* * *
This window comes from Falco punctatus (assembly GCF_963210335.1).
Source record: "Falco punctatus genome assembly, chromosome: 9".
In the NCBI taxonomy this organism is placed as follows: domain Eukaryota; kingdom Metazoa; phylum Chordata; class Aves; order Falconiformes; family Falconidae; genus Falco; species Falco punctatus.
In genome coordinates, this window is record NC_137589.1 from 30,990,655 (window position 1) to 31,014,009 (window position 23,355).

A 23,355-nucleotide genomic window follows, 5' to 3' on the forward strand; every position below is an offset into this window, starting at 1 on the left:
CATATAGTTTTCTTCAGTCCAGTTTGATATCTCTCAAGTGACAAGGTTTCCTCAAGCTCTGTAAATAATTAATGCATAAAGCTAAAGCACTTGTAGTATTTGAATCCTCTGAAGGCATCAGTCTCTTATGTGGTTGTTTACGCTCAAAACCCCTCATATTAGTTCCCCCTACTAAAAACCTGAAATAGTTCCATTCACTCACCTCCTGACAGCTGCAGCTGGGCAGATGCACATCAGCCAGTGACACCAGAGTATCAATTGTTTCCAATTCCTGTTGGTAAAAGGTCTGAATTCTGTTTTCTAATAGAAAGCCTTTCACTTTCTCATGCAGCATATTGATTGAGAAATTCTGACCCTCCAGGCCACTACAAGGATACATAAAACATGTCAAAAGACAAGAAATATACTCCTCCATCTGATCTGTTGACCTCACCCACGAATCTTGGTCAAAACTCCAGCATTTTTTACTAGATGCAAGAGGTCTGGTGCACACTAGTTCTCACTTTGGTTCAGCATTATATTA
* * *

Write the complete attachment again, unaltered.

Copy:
This window comes from Falco punctatus (assembly GCF_963210335.1).
Source record: "Falco punctatus genome assembly, chromosome: 9".
In the NCBI taxonomy this organism is placed as follows: domain Eukaryota; kingdom Metazoa; phylum Chordata; class Aves; order Falconiformes; family Falconidae; genus Falco; species Falco punctatus.
In genome coordinates, this window is record NC_137589.1 from 30,990,655 (window position 1) to 31,014,009 (window position 23,355).

A 23,355-nucleotide genomic window follows, 5' to 3' on the forward strand; every position below is an offset into this window, starting at 1 on the left:
CATATAGTTTTCTTCAGTCCAGTTTGATATCTCTCAAGTGACAAGGTTTCCTCAAGCTCTGTAAATAATTAATGCATAAAGCTAAAGCACTTGTAGTATTTGAATCCTCTGAAGGCATCAGTCTCTTATGTGGTTGTTTACGCTCAAAACCCCTCATATTAGTTCCCCCTACTAAAAACCTGAAATAGTTCCATTCACTCACCTCCTGACAGCTGCAGCTGGGCAGATGCACATCAGCCAGTGACACCAGAGTATCAATTGTTTCCAATTCCTGTTGGTAAAAGGTCTGAATTCTGTTTTCTAATAGAAAGCCTTTCACTTTCTCATGCAGCATATTGATTGAGAAATTCTGACCCTCCAGGCCACTACAAGGATACATAAAACATGTCAAAAGACAAGAAATATACTCCTCCATCTGATCTGTTGACCTCACCCACGAATCTTGGTCAAAACTCCAGCATTTTTTACTAGATGCAAGAGGTCTGGTGCACACTAGTTCTCACTTTGGTTCAGCATTATATTA